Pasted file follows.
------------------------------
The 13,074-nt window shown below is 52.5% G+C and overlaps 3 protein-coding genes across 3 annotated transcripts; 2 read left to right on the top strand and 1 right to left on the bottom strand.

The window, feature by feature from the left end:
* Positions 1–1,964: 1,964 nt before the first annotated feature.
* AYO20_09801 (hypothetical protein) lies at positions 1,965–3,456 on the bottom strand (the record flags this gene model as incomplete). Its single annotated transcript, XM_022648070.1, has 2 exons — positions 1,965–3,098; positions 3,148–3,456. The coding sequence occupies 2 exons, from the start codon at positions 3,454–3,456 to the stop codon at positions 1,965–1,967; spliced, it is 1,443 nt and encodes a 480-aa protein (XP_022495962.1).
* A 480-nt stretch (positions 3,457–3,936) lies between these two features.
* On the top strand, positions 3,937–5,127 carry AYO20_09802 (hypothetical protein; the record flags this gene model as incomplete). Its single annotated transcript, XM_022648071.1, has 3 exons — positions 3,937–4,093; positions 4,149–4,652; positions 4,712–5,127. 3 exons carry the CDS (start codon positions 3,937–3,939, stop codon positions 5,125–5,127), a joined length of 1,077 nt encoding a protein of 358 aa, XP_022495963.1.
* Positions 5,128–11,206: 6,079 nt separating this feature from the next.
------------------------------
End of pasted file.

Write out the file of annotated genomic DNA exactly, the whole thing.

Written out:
The 13,074-nt window shown below is 52.5% G+C and overlaps 3 protein-coding genes across 3 annotated transcripts; 2 read left to right on the top strand and 1 right to left on the bottom strand.

The window, feature by feature from the left end:
* Positions 1–1,964: 1,964 nt before the first annotated feature.
* AYO20_09801 (hypothetical protein) lies at positions 1,965–3,456 on the bottom strand (the record flags this gene model as incomplete). Its single annotated transcript, XM_022648070.1, has 2 exons — positions 1,965–3,098; positions 3,148–3,456. The coding sequence occupies 2 exons, from the start codon at positions 3,454–3,456 to the stop codon at positions 1,965–1,967; spliced, it is 1,443 nt and encodes a 480-aa protein (XP_022495962.1).
* A 480-nt stretch (positions 3,457–3,936) lies between these two features.
* On the top strand, positions 3,937–5,127 carry AYO20_09802 (hypothetical protein; the record flags this gene model as incomplete). Its single annotated transcript, XM_022648071.1, has 3 exons — positions 3,937–4,093; positions 4,149–4,652; positions 4,712–5,127. 3 exons carry the CDS (start codon positions 3,937–3,939, stop codon positions 5,125–5,127), a joined length of 1,077 nt encoding a protein of 358 aa, XP_022495963.1.
* Positions 5,128–11,206: 6,079 nt separating this feature from the next.